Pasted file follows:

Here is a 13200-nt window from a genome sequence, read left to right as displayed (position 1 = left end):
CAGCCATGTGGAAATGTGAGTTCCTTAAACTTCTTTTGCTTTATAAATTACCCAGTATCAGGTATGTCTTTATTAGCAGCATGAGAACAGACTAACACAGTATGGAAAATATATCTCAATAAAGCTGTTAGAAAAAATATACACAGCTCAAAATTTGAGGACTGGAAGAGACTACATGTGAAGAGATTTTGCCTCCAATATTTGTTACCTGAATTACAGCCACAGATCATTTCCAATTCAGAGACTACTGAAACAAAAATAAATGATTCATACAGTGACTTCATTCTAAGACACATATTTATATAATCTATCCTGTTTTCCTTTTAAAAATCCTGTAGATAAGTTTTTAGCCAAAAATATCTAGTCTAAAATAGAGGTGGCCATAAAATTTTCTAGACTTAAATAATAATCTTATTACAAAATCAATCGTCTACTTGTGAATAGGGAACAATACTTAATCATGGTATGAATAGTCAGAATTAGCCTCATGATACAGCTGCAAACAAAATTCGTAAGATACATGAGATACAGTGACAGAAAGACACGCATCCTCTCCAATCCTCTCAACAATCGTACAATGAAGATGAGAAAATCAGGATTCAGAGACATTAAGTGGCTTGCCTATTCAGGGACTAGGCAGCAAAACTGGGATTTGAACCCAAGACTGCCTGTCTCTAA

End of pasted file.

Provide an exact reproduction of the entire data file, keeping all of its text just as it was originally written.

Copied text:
Here is a 13200-nt window from a genome sequence, read left to right as displayed (position 1 = left end):
CAGCCATGTGGAAATGTGAGTTCCTTAAACTTCTTTTGCTTTATAAATTACCCAGTATCAGGTATGTCTTTATTAGCAGCATGAGAACAGACTAACACAGTATGGAAAATATATCTCAATAAAGCTGTTAGAAAAAATATACACAGCTCAAAATTTGAGGACTGGAAGAGACTACATGTGAAGAGATTTTGCCTCCAATATTTGTTACCTGAATTACAGCCACAGATCATTTCCAATTCAGAGACTACTGAAACAAAAATAAATGATTCATACAGTGACTTCATTCTAAGACACATATTTATATAATCTATCCTGTTTTCCTTTTAAAAATCCTGTAGATAAGTTTTTAGCCAAAAATATCTAGTCTAAAATAGAGGTGGCCATAAAATTTTCTAGACTTAAATAATAATCTTATTACAAAATCAATCGTCTACTTGTGAATAGGGAACAATACTTAATCATGGTATGAATAGTCAGAATTAGCCTCATGATACAGCTGCAAACAAAATTCGTAAGATACATGAGATACAGTGACAGAAAGACACGCATCCTCTCCAATCCTCTCAACAATCGTACAATGAAGATGAGAAAATCAGGATTCAGAGACATTAAGTGGCTTGCCTATTCAGGGACTAGGCAGCAAAACTGGGATTTGAACCCAAGACTGCCTGTCTCTAA